Do I Need to Take an English Proficiency Exam (When Applying to Universities)?

After all, the longer you speak/learn in English, the better your English will be! But also keep in mind how much your English proficiency might change (or flatline) during the last two years of high school. Is it really necessary to wait until application time to take an English proficiency test?

You need to plan ahead in case you are a nervous test taker or something goes wrong on test day. What if there is an issue at the test center? What if your proctor disqualifies your Duolingo English Test after you break one of their rules? Or you ran the ProctorU Equipment Check for the TOEFL test before test day and all was good, but on test day, you experience a problem?

Using the practice resources linked above, you can identify your growth areas and make a study plan for whichever test you decide to take. Give yourself time to study the format, identify your strengths and weaknesses, improve those weaknesses, and replicate test conditions (with time!)  so that you are ready to give your best performance. We recommend familiarizing yourself with requirements and options ahead of time, and starting to practice at least one year before the time your application is due, with the goal of taking the exam months before your application is even due. 

Can I use a different type of test to show my English proficiency?

As with every step of this process, the answer is: it depends on the rules of that school. But it’s a great idea to check and see if a test you are already taking might fulfill the English language requirement. Examples of other tests that could count include: SAT, ACT, AP English exam, IB English exam, or GCSE/IGSCE/GCE results.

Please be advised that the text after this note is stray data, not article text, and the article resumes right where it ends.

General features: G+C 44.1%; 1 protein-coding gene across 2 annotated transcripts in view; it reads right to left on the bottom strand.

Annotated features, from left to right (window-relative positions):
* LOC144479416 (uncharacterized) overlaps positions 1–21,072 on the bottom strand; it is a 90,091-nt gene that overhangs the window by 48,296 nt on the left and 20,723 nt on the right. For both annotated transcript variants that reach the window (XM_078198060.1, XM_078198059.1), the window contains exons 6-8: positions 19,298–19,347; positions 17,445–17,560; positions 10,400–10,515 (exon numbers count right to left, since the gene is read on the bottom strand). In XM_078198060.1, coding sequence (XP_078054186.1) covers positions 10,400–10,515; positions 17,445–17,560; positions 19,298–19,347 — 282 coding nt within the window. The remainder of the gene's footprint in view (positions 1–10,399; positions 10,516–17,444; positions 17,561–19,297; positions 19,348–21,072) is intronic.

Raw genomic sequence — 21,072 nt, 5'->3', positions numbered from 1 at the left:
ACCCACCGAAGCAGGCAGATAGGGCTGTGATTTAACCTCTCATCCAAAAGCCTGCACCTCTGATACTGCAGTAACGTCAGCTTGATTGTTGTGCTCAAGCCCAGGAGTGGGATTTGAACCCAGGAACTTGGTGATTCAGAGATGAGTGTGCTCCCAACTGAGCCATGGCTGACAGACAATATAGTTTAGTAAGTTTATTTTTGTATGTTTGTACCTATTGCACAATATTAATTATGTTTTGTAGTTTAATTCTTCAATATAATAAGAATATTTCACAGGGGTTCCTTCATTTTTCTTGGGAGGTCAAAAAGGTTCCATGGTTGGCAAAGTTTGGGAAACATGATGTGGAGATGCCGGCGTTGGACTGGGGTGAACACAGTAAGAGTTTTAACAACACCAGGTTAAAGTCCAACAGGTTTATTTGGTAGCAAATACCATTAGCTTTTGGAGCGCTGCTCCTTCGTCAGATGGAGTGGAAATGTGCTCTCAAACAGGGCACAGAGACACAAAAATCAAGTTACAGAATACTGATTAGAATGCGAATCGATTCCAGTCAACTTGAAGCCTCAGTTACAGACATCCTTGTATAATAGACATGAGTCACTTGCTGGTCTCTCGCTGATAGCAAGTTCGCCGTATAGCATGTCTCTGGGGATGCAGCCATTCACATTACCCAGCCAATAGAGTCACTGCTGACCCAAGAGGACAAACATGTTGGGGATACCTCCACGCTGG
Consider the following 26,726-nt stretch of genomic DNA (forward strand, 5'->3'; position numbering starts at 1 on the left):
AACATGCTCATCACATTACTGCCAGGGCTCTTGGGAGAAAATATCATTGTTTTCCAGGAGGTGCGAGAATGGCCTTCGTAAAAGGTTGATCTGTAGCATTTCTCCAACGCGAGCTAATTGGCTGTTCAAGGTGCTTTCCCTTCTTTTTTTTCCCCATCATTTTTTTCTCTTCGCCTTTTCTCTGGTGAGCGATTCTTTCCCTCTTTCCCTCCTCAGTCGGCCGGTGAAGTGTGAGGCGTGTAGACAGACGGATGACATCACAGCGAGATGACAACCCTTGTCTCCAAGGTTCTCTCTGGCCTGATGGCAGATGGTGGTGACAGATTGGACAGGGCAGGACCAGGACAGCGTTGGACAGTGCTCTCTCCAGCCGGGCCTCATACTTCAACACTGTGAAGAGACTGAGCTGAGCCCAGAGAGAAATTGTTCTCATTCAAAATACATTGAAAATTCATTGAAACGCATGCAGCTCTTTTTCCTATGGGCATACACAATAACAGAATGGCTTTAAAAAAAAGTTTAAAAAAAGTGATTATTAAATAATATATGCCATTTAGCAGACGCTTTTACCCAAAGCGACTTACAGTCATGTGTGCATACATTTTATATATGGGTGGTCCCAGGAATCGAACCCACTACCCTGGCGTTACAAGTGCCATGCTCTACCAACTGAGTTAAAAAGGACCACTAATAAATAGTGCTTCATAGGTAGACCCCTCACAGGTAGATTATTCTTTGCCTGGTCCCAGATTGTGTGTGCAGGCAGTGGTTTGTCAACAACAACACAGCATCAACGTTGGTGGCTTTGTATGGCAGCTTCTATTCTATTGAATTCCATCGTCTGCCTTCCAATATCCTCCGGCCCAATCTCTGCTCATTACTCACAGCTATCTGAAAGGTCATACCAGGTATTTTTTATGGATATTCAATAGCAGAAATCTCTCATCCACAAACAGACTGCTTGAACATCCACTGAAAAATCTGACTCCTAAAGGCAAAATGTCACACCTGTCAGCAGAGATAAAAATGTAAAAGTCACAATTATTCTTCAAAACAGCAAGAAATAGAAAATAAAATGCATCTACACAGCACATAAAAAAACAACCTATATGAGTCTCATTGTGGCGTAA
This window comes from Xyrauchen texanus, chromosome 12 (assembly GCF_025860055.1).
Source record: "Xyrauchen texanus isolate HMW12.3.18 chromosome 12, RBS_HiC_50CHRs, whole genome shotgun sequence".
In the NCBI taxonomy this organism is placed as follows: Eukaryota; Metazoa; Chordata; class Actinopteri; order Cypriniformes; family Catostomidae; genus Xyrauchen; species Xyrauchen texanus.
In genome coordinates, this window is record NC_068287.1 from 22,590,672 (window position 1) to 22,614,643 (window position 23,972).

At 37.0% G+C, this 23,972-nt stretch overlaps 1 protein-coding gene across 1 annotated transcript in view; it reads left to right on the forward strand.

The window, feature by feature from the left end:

For example, at Cardiff University in Wales:

The University minimum requirement for English is grade C/4 at GCSE or IELTS (Academic) with 6.5 overall and a minimum of 5.5 in each of the subskills, or an accepted equivalent.

Usually, a college website will state whether these tests/exams are acceptable alternatives to an English language exam requirement. They might even offer their own English proficiency exam as an option. But if they don’t mention alternatives on their website, it never hurts to ask.

Ok now I know how to check the English requirements. But if I have a choice, should I take/submit an English exam? 

Great question. Let’s take a step back to the beginning, where we talked about why colleges require English language proficiency. Pursuing higher education in English means entering into a fast-paced environment with English-language instruction, English-speaking peers, and technical terminology in a language that may not be your first. (Shout out to all my Chemistry majors studying cycloalkanes!) Colleges have a sense of what this environment will be like, and they use English tests (and certain score cut-offs on those tests) to make sure they are setting you up for success by admitting you.

When you are researching English language requirements, you will definitely find schools where these tests are optional, or schools where you can request a waiver that will excuse you from having to submit a test result. Should you take this path?

To make your decision, ask yourself two questions:

  1. How else are you demonstrating your English ability in your application?

  2. Will taking an English proficiency exam highlight your capability to succeed in the language?

Let’s break those down. 

Colleges want you to succeed when you arrive. So, in your application, they will be looking for evidence that you are ready to thrive in an English-language environment. But that evidence doesn’t necessarily need to come in the form of an exam. Is your personal statement really excellent? Is your English teacher writing you an awesome recommendation letter? Did you get to interview with the college in English?